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React Calculator App

uzomezu profile image Kevin Mezu ・3 min read

Here's a fun project utilizing react-app basics to create a functional calculator.

Please Check Part 1 for the wireframes and styling used in this project.

If you'd like navigate to my github, clone the repo, and code along with my tutorial.

Click Here for Repo: dieter-rams-react-calc

Okay let's begin!

Step 1. Calculator Buttons

First we need to understand our application in components. The user has three options for buttons:

  • numbers and operators
  • Equals
  • Clear

The button components will use the following syntax to represent a Button within the calculator.

import React, {Component} from 'react';

class Button extends Component {
    render() {
        return(
            <p className="col-auto">
               <button className="button" 
onClick={()=>this.props.handleClick(this.props.children)}>
                    {this.props.children}
               </button>
            </p>
        )
    }
}

export default Button
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Notice how this.props.children accounts for the child element with the exported component. This way we can simply place our number or operators inside the JSX. The handleClick() allows for a handleClick function in exported component.

Once you import your JSX document should look this way.

<div className="card-body buttons-grid">
                <div className="row">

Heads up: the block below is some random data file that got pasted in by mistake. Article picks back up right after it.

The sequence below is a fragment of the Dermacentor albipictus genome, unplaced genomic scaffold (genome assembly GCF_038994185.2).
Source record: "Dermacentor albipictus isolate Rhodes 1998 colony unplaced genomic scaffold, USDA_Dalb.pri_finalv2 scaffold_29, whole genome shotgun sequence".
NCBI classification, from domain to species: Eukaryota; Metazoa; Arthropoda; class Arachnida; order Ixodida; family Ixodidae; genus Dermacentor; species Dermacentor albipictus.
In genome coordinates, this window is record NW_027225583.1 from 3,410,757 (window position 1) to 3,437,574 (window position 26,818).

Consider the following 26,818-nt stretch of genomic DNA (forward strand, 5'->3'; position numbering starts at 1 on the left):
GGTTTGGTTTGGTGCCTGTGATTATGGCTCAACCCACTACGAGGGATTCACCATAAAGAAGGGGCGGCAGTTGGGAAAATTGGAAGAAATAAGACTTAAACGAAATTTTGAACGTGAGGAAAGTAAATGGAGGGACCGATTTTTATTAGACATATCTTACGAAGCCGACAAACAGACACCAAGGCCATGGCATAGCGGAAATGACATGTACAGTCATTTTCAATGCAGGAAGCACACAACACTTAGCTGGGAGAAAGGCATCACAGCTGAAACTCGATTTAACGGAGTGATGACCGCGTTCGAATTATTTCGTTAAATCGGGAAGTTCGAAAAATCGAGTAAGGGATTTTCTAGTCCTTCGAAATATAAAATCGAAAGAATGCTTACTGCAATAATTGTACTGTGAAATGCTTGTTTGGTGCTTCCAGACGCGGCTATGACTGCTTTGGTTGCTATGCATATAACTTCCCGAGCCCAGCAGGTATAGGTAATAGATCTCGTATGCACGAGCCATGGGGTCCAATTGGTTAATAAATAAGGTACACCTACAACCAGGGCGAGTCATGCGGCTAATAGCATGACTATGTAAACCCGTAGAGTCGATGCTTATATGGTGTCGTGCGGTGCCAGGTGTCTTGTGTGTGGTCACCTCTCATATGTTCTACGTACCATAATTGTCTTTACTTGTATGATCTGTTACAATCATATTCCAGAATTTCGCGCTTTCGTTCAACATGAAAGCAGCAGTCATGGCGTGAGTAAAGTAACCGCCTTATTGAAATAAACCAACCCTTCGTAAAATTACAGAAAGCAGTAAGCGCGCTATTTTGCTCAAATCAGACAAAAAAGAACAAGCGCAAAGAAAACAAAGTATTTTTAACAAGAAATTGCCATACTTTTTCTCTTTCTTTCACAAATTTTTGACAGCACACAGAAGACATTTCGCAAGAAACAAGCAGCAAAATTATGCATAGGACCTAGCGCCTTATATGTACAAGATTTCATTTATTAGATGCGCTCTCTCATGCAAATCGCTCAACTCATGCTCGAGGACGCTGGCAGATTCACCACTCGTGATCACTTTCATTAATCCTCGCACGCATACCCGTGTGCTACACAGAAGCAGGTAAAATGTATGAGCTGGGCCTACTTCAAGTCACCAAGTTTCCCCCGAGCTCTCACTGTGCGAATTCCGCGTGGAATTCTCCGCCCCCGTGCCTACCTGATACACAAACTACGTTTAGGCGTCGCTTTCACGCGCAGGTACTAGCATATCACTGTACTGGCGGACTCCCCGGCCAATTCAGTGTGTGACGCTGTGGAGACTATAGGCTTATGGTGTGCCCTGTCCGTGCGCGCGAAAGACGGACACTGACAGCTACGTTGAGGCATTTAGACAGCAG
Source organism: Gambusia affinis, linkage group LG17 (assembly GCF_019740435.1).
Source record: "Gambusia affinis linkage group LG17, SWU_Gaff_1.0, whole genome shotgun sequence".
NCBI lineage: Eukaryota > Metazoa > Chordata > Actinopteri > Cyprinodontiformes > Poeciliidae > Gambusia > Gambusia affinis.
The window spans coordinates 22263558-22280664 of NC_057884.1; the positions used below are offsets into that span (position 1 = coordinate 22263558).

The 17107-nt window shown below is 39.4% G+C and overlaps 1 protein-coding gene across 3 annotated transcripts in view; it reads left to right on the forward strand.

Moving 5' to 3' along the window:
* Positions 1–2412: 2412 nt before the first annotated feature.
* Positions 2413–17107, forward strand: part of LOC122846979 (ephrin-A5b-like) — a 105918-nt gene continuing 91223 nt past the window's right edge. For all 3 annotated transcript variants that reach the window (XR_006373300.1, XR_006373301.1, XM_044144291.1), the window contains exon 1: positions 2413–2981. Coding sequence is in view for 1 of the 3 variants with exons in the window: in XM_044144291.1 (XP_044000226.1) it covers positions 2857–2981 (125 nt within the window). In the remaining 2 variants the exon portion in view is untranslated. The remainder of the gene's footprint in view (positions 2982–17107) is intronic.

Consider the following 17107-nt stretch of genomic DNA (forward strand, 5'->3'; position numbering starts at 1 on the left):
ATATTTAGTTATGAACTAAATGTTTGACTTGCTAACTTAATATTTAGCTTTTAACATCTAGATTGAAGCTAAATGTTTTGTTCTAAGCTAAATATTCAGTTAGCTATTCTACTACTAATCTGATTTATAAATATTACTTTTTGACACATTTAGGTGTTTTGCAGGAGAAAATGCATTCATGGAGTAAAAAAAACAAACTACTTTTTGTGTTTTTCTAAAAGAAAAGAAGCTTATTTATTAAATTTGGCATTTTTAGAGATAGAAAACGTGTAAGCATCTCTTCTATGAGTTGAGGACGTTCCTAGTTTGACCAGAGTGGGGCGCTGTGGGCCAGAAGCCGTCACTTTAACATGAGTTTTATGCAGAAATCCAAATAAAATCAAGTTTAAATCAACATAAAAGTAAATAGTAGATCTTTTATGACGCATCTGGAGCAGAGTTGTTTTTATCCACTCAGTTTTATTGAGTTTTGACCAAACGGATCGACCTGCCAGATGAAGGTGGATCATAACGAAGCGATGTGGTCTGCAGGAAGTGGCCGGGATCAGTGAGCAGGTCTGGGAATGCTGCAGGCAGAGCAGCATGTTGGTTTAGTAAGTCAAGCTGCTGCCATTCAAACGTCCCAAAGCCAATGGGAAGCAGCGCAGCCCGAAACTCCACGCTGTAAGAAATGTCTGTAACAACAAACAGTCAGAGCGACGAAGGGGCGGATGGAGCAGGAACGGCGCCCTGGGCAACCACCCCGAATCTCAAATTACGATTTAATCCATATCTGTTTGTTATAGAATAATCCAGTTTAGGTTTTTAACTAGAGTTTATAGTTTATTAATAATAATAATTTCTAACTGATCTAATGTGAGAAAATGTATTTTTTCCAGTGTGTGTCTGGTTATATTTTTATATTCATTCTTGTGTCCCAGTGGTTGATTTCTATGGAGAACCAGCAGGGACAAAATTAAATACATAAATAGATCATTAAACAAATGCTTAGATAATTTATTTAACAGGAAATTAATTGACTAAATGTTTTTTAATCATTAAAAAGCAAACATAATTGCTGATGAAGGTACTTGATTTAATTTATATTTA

<Button handleClick={clickButton}></Button>
                   <Button handleClick={clickButton}>7</Button>
                    <Button handleClick={clickButton}>8</Button>
                   <Button handleClick={clickButton}>9</Button>  
                   <Button handleClick={operation_Func}>/</Button>
                </div>
                <div className="row">
                  <Button handleClick={clickButton}></Button>
                    <Button handleClick={clickButton}>4</Button>
                    <Button handleClick={clickButton}>5</Button>
                    <Button handleClick={clickButton}>6</Button>
                    <Button handleClick={operation_Func}>*</Button>
                </div>
                <div className="row">
                   <Button handleClick={clickButton}>%</Button>
                   <Button handleClick={clickButton}>3</Button>
                   <Button handleClick={clickButton}>2</Button>
                   <Button handleClick={clickButton}>1</Button>
                   <Button handleClick={operation_Func}>-</Button>
                </div>
                <div className="row">
                    <ClearButton handleClear={handleClear}>CE</ClearButton>
                   <Button handleClick={addZeroToInput}>0</Button>
                   <Button handleClick={addDecimalToInput}>.</Button>
                   <EqualsButton handleSolve={solve}>=</EqualsButton>
                   <Button handleClick={operation_Func}>+</Button>
                </div>
            </div>

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Step 2. Functionality - Solving equations

In traditional calculator apps, hefty conditional statements are used to perform math functions, or use of Math.js is leveraged for computation. This application will solve equations simply using React Hooks and a JSON object for computation.

First lets define our Hooks:

  const [input, setInput] = useState('');
  const [prevNum, setPrevNum] = useState('');
  const [curNum, setCurNum] = useState('');